A who’s who of elected officials spoke at Wednesday’s “State of the Region” event in Modesto, offering quick comments on a multitude of topics – from immigration and water bonds to government bureaucracy and predatory fish.
But there was a focus on planes, trains and automobiles and the need for Stanislaus County to raise its sales tax to fund transportation projects.
That was not how it was phrased, of course, as the word “tax” was barely mentioned. Instead, virtually every speaker talked about how Stanislaus needs to become a “self-help county.”
That’s what it is called when counties help themselves get transportation funding by agreeing to increase their sales tax rate, usually by a half-cent or so.
Such a proposal is expected to go before Stanislaus voters in November 2016. Similar tax-increase measures were on 2006 and 2008 ballots, but those failed to win the two-thirds majority support needed.
The push to win approval next time apparently has begun.
“The dollars are always going to go to self-help counties first,” Assemblywoman Kristin Olsen, R-Riverbank, told the crowd, referring to how state transportation funds are allocated.
State Sen. Anthony Cannella, R-Ceres, also talked about how “our roads are in horrible shape” and how Stanislaus needs to become a self-help county.
Assemblyman Adam Gray, D-Merced, suggested the same.
The need for taxpayer investment in Stanislaus’ roadways was stressed by Matt Machado, the county’s public works director.
“We have good connectivity north and south throughout our region. What we lack is good east-west connectivity,” Machado said. He displayed a map of Highway 132 – which links Modesto to Interstate 580 – noting all the spots it needs to be improved.
“It has a lot of downfalls,” Machado warned. He described Highway 132 as a busy and dangerous strip traveled by 20,000 vehicles a day, including 3,000 trucks.
Those trucks haul “$43million a day worth of goods in and out of the county,” Machado calculated. He said that commerce gets interrupted by an average of 40 accidents a year. “It should be our focus.”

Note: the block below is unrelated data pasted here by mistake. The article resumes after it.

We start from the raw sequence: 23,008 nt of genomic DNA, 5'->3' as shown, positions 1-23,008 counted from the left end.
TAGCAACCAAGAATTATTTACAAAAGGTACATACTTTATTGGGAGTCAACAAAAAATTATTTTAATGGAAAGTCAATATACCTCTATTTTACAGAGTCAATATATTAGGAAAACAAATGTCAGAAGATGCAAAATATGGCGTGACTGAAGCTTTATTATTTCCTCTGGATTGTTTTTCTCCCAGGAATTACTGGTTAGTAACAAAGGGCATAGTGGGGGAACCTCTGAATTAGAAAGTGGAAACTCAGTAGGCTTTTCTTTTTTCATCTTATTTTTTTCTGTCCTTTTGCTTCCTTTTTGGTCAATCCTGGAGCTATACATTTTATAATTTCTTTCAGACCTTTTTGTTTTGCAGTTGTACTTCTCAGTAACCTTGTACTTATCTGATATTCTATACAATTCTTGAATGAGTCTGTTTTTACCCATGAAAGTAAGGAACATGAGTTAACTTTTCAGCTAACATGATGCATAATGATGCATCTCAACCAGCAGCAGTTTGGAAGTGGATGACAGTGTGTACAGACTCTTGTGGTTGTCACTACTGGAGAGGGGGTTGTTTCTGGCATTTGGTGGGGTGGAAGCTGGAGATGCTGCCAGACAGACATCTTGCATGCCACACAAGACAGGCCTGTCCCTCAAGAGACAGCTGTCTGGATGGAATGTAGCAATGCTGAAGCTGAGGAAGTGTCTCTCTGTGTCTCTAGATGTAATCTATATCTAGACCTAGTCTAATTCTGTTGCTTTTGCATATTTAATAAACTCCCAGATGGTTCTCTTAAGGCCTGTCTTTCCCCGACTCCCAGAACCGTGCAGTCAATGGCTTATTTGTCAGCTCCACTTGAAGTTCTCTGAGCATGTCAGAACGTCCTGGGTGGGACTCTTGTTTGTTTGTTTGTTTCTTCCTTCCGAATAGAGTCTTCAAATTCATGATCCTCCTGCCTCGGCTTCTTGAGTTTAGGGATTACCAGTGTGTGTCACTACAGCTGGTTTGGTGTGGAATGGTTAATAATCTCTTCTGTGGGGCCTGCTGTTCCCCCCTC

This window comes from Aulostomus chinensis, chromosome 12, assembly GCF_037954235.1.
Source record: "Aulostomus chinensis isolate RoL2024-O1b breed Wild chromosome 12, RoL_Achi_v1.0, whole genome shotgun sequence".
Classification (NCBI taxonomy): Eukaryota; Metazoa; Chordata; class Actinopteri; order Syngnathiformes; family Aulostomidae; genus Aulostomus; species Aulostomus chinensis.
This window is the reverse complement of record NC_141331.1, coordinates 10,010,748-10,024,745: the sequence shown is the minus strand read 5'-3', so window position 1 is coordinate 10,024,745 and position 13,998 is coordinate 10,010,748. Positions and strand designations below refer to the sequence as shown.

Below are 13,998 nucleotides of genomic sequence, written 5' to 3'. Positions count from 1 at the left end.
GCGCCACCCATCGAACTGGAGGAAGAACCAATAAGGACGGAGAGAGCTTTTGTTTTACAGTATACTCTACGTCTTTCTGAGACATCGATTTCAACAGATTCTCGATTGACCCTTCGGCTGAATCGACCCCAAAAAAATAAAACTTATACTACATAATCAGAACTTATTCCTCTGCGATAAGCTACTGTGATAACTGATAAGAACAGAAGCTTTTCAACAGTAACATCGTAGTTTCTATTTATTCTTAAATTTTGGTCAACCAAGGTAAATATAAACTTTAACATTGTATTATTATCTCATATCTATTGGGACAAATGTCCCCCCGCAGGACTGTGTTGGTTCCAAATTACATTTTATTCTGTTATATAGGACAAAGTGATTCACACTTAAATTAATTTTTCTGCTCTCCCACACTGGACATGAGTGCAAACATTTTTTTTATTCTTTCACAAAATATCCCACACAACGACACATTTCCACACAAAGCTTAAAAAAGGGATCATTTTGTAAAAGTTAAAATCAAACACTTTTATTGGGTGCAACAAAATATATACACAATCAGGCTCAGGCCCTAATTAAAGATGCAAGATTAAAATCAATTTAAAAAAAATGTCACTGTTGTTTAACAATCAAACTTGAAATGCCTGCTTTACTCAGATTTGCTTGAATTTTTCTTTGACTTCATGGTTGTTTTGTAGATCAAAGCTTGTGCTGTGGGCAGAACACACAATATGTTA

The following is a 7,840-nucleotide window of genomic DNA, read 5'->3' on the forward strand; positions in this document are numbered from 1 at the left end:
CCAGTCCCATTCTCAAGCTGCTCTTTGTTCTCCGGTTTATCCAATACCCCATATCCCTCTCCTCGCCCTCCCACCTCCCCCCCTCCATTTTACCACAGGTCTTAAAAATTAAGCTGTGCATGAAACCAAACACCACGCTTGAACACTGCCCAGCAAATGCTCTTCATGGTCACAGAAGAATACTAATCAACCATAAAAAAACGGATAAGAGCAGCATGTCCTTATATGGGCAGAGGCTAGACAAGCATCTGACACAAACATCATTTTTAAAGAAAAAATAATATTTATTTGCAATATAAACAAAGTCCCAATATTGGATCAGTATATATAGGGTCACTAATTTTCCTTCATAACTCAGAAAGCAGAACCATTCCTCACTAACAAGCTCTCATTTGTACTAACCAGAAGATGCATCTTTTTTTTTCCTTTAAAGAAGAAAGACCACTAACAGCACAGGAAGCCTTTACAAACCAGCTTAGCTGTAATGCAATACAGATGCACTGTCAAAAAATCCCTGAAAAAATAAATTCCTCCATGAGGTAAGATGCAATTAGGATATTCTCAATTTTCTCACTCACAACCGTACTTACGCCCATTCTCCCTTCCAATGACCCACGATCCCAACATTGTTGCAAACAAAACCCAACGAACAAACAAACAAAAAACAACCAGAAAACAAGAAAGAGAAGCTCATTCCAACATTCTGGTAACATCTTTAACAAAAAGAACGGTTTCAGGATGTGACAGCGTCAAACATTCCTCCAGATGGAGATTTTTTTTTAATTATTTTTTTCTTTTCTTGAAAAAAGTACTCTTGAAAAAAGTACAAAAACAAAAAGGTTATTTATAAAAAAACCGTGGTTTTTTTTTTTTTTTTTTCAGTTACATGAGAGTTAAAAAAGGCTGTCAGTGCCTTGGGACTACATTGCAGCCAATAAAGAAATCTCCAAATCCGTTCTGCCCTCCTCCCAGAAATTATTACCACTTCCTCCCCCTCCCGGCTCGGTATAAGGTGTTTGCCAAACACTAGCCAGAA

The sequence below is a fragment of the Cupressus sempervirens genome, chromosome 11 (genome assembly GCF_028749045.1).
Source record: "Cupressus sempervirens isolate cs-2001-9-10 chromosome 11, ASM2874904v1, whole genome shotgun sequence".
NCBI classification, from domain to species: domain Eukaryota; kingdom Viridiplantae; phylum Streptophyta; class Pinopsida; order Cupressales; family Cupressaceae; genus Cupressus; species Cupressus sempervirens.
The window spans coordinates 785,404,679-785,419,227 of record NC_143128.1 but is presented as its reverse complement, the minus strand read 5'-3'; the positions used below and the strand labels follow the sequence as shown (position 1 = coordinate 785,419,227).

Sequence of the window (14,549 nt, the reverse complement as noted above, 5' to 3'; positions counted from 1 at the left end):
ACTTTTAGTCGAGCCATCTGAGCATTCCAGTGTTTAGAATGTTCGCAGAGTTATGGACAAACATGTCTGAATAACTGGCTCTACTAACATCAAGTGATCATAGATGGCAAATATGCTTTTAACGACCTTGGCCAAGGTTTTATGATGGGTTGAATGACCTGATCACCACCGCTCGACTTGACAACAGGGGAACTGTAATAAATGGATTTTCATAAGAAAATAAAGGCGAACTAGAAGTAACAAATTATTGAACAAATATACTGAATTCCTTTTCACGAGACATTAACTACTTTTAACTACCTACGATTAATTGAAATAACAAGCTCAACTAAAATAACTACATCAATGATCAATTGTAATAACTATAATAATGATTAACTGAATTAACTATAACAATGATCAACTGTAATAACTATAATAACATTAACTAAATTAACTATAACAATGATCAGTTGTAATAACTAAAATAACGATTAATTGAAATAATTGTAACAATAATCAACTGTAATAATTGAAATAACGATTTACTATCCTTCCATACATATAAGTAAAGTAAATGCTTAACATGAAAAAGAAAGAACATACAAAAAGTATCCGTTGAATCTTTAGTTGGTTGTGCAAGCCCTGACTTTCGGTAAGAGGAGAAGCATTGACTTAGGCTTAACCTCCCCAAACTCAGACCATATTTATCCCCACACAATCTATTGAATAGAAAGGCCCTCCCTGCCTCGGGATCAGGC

Machado said sales tax funds, “which hopefully will be coming soon,” could help make it a safer highway.
U.S. Rep. Jeff Denham, R-Turlock, talked about federal funding for transportation.
“We’ve got to get a highway bill done that brings more of our taxes back to California,” said Denham, noting some bridges in the county are not safe enough for school buses to use.
While roadway projects attracted the most attention at Wednesday’s luncheon, hosted by the Modesto Chamber of Commerce, state Sen. Cathleen Galgiani focused her comments on trains.
Galgiani, D-Stockton, shared her vision for connecting California’s high-speed rail project to Altamont Corridor Express trains.
“The ACE system is coming to Modesto,” Galgiani promised, suggesting those commuter trains will be running from Stanislaus to the Bay Area by 2018.
Galgiani’s plan is to extend ACE – which currently runs from Stockton to San Jose – down to Merced. And she proposes expanding the high-speed rail line – now planned to be built from Bakersfield to Madera – up to Merced.
That would link the two systems, enabling rail access from Bakersfield to San Jose.
After the luncheon, Galgiani said she is confident her plan will work and funding is available to make it a reality. “I’ve been pushing four years to get this connection,” she said. “I’ve sold my Senate colleagues on that concept.”
Galgiani objected to critics of California’s high-speed rail project calling it “the train to nowhere.”
“It’s only nowhere until you connect it” to population and work centers, which is what linking it to the ACE system could do, she said. “We have to push and push and push for it to happen.”
Bee staff writer J.N. Sbranti can be reached at email@example.com or (209) 578-2196.